First-half observations: UM defense struggles again, down 10 points to Penn State
Ann Arbor — Michigan came into its sixth game of the season at 0-0. That’s the approach the Wolverines have taken since last week as a way to hit the reset button each week.
The Wolverines snapped their three-game losing streak with a triple-overtime game at Rutgers a week ago and are now trailing, 17-7 at halftime against winless Penn State. Michigan has yet to win at home this season.
Penn State opened the game with a 10-play, 75-yard touchdown drive as Keyvone Lee scored on a six-yard run. The Nittany Lions missed a chance to expand the lead when they missed a 49-yard field goal.
Michigan finally got on the board with a two-yard run by Hassan Haskins, who opened the drive with a 59-yard run to the Penn State 9-yard line.
Just before the end of the half, the Nittany Lions took advantage of Mike Sainristil’s punt return fumble and converted the turnover to a field goal for the final score of the half.
McNamara takes over
Not surprisingly, Cade McNamara made his first start at quarterback for Michigan, but while leading the Wolverines to their only touchdown drive of the first half, was hurt and briefly left the game.
McNamara was 5-of-8 for 31 yards and had one carry for three yards and that’s apparently when he was injured. He came off the field favoring his right shoulder and just before the end of the first quarter ran off the field with a medical staffer.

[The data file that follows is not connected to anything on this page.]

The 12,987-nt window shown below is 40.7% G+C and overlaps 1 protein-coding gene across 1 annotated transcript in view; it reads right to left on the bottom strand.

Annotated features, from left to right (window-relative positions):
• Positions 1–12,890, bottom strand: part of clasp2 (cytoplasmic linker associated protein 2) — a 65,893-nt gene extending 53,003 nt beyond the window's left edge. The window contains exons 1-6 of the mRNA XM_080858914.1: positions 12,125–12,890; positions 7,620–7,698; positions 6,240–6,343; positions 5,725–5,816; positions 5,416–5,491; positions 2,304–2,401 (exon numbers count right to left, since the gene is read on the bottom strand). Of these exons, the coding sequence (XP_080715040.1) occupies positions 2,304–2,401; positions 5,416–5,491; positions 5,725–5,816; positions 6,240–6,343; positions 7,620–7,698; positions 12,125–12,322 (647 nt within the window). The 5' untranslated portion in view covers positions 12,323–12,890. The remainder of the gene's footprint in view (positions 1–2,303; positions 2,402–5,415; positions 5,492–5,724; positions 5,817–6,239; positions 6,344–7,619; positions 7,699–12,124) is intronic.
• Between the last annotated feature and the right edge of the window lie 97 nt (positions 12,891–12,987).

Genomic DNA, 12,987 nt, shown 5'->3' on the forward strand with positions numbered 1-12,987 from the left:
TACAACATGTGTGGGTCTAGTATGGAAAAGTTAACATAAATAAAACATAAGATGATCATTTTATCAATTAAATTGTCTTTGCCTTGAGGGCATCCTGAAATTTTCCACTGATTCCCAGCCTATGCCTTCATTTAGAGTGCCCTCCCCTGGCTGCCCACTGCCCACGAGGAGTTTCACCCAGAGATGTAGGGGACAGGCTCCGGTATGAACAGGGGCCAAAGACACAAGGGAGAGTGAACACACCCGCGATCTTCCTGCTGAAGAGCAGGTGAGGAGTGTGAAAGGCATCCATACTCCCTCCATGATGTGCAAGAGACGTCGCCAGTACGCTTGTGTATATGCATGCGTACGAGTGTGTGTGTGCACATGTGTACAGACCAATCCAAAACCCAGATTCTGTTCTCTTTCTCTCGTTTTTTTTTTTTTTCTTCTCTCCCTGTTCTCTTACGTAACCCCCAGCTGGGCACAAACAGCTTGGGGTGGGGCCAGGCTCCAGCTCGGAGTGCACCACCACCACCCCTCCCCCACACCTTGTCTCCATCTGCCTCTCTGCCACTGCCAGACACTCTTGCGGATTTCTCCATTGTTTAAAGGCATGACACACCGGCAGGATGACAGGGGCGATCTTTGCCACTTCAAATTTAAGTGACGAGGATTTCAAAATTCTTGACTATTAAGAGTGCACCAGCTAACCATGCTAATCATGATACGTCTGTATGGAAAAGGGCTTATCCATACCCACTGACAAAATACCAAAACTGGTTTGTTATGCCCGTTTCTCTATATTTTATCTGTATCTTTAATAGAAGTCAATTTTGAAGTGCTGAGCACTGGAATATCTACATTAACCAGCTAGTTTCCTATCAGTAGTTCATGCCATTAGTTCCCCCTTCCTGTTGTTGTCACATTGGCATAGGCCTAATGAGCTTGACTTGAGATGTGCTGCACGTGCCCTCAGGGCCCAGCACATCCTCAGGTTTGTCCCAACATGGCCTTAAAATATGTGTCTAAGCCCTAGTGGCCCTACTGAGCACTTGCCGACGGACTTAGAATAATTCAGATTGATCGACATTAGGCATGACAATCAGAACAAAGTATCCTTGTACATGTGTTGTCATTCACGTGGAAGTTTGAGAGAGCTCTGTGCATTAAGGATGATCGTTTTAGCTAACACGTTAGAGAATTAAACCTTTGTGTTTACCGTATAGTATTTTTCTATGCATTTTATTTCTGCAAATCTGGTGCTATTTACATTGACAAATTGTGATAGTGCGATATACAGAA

Joe Milton, the Wolverines’ starter the first five games, came in for two series before McNamara returned to the game with 3:32 left in the half.
Playing from behind – again
Michigan has now been outscored, 117-66, in the first half this season and took the 17-7 deficit to the locker room.
This hasn’t been so much about the offense performing unevenly, which it has, but this is all on the defense. Again.
Michigan entered the game ranked 91st in total defense, yielding an average 437.8 yards a game, and despite the return of defensive end Kwity Paye, the defense struggled mightily. It gave up big plays, like a 20-yard pass completion in the first series of the game, another 22-yard completion, and quarterback Sean Clifford’s 28-yard touchdown run.
Penn State had 241 yards in the first half, including 131 rushing (5.5 per carry), 15 first downs and was 3-of-8 on third down.